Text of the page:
Growing middle-class leading consumption drive in rapid-growth markets

  • Share
  • Window of opportunity for RGMs to press ahead with economic reforms before liquidity is gradually withdrawn
  • Growth forecast to be close to 5% this year and above in 2015
  • Renewed capital flight could reduce growth to 3% in 2015
  • Number of middle-class RGM households to double in the next decade

Kuala Lumpur, 10 February 2014 - Across the rapid-growth markets there will be nearly 200 million middle-class households by 2022 up from 94 million in 2012, according to EY’s latest Rapid-growth markets forecast (RGMF). With the growing middle class buying a wider range of consumer products and services, rapid-growth markets (RGMs) will increasingly look to their own markets to drive demand. Over the medium-term, RGMs still hold many winning cards.

As the number of middle class households increases, demand for health and education services is likely to expand significantly, also adding to the skills of the workforce. Spending on services such as communications, culture and recreation will grow at almost twice the pace of spending on food.

As a whole, RGMs are set to recover over the course of this year with 4.7% growth expected for 2014 and over 5% in 2015 but the risk of capital flight and a sharp slowdown has increased. According to the forecast renewed capital flight could lead to RGM growth falling closer to 3% by 2015, with global repercussions.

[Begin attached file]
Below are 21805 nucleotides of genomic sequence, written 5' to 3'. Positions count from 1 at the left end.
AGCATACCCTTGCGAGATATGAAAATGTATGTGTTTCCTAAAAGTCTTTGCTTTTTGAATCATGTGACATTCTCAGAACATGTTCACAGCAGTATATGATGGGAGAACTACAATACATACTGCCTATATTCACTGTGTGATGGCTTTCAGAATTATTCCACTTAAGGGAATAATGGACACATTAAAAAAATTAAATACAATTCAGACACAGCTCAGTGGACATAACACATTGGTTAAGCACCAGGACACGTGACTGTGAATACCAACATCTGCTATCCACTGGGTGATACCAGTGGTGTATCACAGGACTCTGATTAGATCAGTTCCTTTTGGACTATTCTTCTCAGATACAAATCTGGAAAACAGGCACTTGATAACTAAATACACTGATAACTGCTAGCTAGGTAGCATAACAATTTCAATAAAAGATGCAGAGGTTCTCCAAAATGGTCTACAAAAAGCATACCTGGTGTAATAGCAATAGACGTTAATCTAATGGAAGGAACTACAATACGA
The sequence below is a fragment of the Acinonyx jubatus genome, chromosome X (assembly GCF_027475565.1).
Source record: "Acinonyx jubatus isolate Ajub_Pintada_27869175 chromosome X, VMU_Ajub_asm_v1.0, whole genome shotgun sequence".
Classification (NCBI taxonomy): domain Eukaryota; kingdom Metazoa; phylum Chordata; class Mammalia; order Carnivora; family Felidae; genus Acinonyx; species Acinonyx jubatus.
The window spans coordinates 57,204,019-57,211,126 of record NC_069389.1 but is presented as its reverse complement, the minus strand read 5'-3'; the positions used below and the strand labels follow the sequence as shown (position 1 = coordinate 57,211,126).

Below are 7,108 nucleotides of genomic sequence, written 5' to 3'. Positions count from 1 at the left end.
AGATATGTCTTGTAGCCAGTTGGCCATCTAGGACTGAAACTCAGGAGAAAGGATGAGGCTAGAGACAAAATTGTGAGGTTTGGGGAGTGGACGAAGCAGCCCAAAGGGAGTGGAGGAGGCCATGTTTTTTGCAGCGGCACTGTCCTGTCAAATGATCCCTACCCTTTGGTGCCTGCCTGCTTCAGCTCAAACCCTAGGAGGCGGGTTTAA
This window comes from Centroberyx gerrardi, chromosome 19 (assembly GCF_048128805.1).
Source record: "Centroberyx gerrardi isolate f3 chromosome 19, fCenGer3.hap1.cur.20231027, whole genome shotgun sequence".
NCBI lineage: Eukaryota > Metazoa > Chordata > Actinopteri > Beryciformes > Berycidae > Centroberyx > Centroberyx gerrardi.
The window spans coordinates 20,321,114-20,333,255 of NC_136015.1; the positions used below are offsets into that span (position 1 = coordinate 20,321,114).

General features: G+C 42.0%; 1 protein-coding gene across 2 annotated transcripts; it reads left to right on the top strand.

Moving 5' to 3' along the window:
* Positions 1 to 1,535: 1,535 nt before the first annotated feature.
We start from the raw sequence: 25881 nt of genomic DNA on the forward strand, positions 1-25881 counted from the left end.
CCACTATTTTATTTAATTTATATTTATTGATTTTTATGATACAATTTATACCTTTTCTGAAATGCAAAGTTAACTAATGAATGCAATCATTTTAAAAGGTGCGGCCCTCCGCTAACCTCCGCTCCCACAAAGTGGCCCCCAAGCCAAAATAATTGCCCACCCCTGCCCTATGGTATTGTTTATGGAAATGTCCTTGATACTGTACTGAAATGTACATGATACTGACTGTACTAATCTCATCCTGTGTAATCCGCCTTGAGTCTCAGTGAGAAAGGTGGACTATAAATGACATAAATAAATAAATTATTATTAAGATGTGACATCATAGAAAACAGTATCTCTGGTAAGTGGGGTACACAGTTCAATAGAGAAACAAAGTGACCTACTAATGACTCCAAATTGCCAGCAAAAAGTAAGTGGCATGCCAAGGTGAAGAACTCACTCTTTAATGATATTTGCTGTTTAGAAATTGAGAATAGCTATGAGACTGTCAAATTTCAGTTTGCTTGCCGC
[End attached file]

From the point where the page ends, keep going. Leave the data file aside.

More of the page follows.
While growth is expected to remain steady, over the course of the next two years, more divergences are expected in terms of growth among the RGMs. Those in the Americas are struggling to regain momentum, while steady growth in China boosts Asia’s RGMs.

Rajiv Memani, EY’s Chair of the Emerging Markets Committee comments, “Rapid-growth markets have a window of opportunity to press ahead with key economic reforms and build on the momentum before the liquidity driven by surplus cash flows from mature economies begins to become scarce. We are likely to see more divergences between countries that are able to implement reforms and those that struggle to do so and suffer the consequences of a capital flight. The outcome of political processes like elections in a number of these countries and ability to keep government spending in check will decide the winners in the short-term.”